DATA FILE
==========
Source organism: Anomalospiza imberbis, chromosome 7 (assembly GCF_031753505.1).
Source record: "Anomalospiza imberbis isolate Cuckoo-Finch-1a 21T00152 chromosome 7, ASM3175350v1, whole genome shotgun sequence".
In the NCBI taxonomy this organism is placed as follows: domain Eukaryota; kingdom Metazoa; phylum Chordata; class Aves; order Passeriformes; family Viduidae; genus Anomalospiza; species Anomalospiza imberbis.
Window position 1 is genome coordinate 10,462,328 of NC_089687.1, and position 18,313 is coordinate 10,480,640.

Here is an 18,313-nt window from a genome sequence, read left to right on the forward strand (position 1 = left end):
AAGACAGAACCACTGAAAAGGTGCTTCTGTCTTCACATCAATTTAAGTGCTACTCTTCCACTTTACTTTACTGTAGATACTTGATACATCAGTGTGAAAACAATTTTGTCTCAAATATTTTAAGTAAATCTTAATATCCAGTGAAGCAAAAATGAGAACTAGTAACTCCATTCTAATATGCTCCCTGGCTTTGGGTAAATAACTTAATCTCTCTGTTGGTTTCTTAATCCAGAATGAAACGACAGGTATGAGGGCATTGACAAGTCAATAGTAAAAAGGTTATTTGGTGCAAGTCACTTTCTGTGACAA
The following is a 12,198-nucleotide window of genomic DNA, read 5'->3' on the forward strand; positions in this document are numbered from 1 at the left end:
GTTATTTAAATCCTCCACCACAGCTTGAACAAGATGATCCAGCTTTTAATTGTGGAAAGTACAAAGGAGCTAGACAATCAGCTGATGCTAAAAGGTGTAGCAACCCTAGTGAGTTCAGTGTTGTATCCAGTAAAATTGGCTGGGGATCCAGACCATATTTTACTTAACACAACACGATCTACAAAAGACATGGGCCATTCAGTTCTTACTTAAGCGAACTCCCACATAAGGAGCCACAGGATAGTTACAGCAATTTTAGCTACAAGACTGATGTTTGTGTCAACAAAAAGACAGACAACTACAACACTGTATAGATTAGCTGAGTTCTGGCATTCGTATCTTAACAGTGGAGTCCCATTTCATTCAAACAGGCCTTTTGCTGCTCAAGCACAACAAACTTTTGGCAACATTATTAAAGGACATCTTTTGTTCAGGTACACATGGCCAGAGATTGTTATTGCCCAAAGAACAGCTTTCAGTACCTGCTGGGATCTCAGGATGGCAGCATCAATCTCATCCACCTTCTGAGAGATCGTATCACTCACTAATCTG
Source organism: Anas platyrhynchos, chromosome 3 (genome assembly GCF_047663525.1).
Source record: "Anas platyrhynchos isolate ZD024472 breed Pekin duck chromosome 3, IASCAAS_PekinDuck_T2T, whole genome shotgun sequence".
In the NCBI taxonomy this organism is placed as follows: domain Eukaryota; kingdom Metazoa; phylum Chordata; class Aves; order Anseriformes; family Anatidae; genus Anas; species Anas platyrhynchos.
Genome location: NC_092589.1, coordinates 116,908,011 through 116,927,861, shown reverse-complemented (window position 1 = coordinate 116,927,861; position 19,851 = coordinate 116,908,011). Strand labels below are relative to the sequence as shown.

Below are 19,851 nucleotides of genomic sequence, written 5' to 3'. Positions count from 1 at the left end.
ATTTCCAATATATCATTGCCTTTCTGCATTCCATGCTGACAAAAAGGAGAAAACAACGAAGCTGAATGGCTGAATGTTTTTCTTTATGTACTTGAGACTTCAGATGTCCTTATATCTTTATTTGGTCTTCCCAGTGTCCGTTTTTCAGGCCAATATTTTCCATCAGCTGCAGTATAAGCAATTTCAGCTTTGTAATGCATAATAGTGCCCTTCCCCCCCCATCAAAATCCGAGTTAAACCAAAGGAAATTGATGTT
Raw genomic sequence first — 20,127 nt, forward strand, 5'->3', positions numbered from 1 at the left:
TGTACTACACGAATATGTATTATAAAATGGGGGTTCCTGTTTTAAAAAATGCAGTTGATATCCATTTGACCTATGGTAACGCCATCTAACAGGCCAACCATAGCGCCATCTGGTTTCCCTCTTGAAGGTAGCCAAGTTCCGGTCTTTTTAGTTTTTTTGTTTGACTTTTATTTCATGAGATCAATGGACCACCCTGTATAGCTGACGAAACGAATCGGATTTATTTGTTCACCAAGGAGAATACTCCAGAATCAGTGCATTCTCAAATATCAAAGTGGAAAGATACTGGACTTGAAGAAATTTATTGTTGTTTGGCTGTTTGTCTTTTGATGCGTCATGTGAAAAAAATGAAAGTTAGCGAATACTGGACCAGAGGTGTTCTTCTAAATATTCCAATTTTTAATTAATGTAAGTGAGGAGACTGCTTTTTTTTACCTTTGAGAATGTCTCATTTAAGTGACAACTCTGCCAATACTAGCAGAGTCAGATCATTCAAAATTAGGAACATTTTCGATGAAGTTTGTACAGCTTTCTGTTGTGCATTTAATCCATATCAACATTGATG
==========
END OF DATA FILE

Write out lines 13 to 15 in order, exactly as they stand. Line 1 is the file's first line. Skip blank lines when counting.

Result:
Below are 19,851 nucleotides of genomic sequence, written 5' to 3'. Positions count from 1 at the left end.
ATTTCCAATATATCATTGCCTTTCTGCATTCCATGCTGACAAAAAGGAGAAAACAACGAAGCTGAATGGCTGAATGTTTTTCTTTATGTACTTGAGACTTCAGATGTCCTTATATCTTTATTTGGTCTTCCCAGTGTCCGTTTTTCAGGCCAATATTTTCCATCAGCTGCAGTATAAGCAATTTCAGCTTTGTAATGCATAATAGTGCCCTTCCCCCCCCATCAAAATCCGAGTTAAACCAAAGGAAATTGATGTT
Raw genomic sequence first — 20,127 nt, forward strand, 5'->3', positions numbered from 1 at the left: